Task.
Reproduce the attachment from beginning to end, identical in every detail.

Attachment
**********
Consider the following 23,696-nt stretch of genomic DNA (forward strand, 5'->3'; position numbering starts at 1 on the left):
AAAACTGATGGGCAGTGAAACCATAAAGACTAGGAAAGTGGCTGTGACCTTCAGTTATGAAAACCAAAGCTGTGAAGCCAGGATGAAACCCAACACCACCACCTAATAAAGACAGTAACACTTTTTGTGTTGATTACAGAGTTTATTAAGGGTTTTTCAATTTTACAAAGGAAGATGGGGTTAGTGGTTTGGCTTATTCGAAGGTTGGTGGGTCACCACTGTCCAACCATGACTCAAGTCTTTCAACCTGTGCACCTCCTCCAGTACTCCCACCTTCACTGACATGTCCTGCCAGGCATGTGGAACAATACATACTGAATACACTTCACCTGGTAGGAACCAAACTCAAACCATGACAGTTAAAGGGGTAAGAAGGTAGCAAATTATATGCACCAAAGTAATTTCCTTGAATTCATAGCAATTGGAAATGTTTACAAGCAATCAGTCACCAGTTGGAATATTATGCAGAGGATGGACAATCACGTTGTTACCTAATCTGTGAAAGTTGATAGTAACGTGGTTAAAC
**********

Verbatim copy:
Consider the following 23,696-nt stretch of genomic DNA (forward strand, 5'->3'; position numbering starts at 1 on the left):
AAAACTGATGGGCAGTGAAACCATAAAGACTAGGAAAGTGGCTGTGACCTTCAGTTATGAAAACCAAAGCTGTGAAGCCAGGATGAAACCCAACACCACCACCTAATAAAGACAGTAACACTTTTTGTGTTGATTACAGAGTTTATTAAGGGTTTTTCAATTTTACAAAGGAAGATGGGGTTAGTGGTTTGGCTTATTCGAAGGTTGGTGGGTCACCACTGTCCAACCATGACTCAAGTCTTTCAACCTGTGCACCTCCTCCAGTACTCCCACCTTCACTGACATGTCCTGCCAGGCATGTGGAACAATACATACTGAATACACTTCACCTGGTAGGAACCAAACTCAAACCATGACAGTTAAAGGGGTAAGAAGGTAGCAAATTATATGCACCAAAGTAATTTCCTTGAATTCATAGCAATTGGAAATGTTTACAAGCAATCAGTCACCAGTTGGAATATTATGCAGAGGATGGACAATCACGTTGTTACCTAATCTGTGAAAGTTGATAGTAACGTGGTTAAAC